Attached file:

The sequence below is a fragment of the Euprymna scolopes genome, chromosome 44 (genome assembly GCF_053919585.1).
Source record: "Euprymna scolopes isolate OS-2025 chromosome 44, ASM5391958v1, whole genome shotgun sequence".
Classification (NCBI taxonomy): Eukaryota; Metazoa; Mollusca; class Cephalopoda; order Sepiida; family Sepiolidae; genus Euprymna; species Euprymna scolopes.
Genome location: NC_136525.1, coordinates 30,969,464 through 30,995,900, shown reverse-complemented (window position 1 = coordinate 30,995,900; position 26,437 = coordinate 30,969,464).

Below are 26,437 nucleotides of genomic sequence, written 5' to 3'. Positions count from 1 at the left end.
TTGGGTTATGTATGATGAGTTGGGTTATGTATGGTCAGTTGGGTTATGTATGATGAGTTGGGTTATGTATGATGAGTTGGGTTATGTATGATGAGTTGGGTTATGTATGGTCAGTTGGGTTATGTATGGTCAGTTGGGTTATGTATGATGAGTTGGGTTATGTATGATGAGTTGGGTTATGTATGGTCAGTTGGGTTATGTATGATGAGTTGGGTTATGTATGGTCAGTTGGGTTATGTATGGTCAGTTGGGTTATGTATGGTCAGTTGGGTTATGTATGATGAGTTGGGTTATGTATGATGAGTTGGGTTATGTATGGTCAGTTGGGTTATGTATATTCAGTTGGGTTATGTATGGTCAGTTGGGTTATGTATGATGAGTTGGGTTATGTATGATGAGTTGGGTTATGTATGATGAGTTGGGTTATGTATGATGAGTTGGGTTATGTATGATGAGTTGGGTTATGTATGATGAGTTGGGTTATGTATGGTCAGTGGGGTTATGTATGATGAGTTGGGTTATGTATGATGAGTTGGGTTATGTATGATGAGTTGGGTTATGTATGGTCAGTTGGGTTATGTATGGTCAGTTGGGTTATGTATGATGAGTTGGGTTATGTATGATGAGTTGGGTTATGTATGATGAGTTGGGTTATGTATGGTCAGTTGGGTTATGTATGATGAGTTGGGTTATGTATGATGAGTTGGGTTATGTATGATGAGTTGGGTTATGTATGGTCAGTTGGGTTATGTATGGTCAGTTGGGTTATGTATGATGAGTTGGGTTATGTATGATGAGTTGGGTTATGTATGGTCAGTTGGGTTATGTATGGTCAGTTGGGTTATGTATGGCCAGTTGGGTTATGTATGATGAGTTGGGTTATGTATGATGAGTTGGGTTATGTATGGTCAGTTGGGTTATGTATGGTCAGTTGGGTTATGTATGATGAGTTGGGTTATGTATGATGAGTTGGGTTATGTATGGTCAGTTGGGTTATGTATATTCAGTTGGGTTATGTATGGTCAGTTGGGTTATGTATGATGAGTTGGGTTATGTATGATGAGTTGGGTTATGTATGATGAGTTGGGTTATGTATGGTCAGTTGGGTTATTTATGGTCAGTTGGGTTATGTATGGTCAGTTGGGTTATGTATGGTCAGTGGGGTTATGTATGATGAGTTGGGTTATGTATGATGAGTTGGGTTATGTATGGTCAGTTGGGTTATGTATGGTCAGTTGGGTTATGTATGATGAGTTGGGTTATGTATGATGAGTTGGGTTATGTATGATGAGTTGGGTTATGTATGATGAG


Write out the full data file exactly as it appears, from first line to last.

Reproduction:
The sequence below is a fragment of the Euprymna scolopes genome, chromosome 44 (genome assembly GCF_053919585.1).
Source record: "Euprymna scolopes isolate OS-2025 chromosome 44, ASM5391958v1, whole genome shotgun sequence".
Classification (NCBI taxonomy): Eukaryota; Metazoa; Mollusca; class Cephalopoda; order Sepiida; family Sepiolidae; genus Euprymna; species Euprymna scolopes.
Genome location: NC_136525.1, coordinates 30,969,464 through 30,995,900, shown reverse-complemented (window position 1 = coordinate 30,995,900; position 26,437 = coordinate 30,969,464).

Below are 26,437 nucleotides of genomic sequence, written 5' to 3'. Positions count from 1 at the left end.
TTGGGTTATGTATGATGAGTTGGGTTATGTATGGTCAGTTGGGTTATGTATGATGAGTTGGGTTATGTATGATGAGTTGGGTTATGTATGATGAGTTGGGTTATGTATGGTCAGTTGGGTTATGTATGGTCAGTTGGGTTATGTATGATGAGTTGGGTTATGTATGATGAGTTGGGTTATGTATGGTCAGTTGGGTTATGTATGATGAGTTGGGTTATGTATGGTCAGTTGGGTTATGTATGGTCAGTTGGGTTATGTATGGTCAGTTGGGTTATGTATGATGAGTTGGGTTATGTATGATGAGTTGGGTTATGTATGGTCAGTTGGGTTATGTATATTCAGTTGGGTTATGTATGGTCAGTTGGGTTATGTATGATGAGTTGGGTTATGTATGATGAGTTGGGTTATGTATGATGAGTTGGGTTATGTATGATGAGTTGGGTTATGTATGATGAGTTGGGTTATGTATGATGAGTTGGGTTATGTATGGTCAGTGGGGTTATGTATGATGAGTTGGGTTATGTATGATGAGTTGGGTTATGTATGATGAGTTGGGTTATGTATGGTCAGTTGGGTTATGTATGGTCAGTTGGGTTATGTATGATGAGTTGGGTTATGTATGATGAGTTGGGTTATGTATGATGAGTTGGGTTATGTATGGTCAGTTGGGTTATGTATGATGAGTTGGGTTATGTATGATGAGTTGGGTTATGTATGATGAGTTGGGTTATGTATGGTCAGTTGGGTTATGTATGGTCAGTTGGGTTATGTATGATGAGTTGGGTTATGTATGATGAGTTGGGTTATGTATGGTCAGTTGGGTTATGTATGGTCAGTTGGGTTATGTATGGCCAGTTGGGTTATGTATGATGAGTTGGGTTATGTATGATGAGTTGGGTTATGTATGGTCAGTTGGGTTATGTATGGTCAGTTGGGTTATGTATGATGAGTTGGGTTATGTATGATGAGTTGGGTTATGTATGGTCAGTTGGGTTATGTATATTCAGTTGGGTTATGTATGGTCAGTTGGGTTATGTATGATGAGTTGGGTTATGTATGATGAGTTGGGTTATGTATGATGAGTTGGGTTATGTATGGTCAGTTGGGTTATTTATGGTCAGTTGGGTTATGTATGGTCAGTTGGGTTATGTATGGTCAGTGGGGTTATGTATGATGAGTTGGGTTATGTATGATGAGTTGGGTTATGTATGGTCAGTTGGGTTATGTATGGTCAGTTGGGTTATGTATGATGAGTTGGGTTATGTATGATGAGTTGGGTTATGTATGATGAGTTGGGTTATGTATGATGAG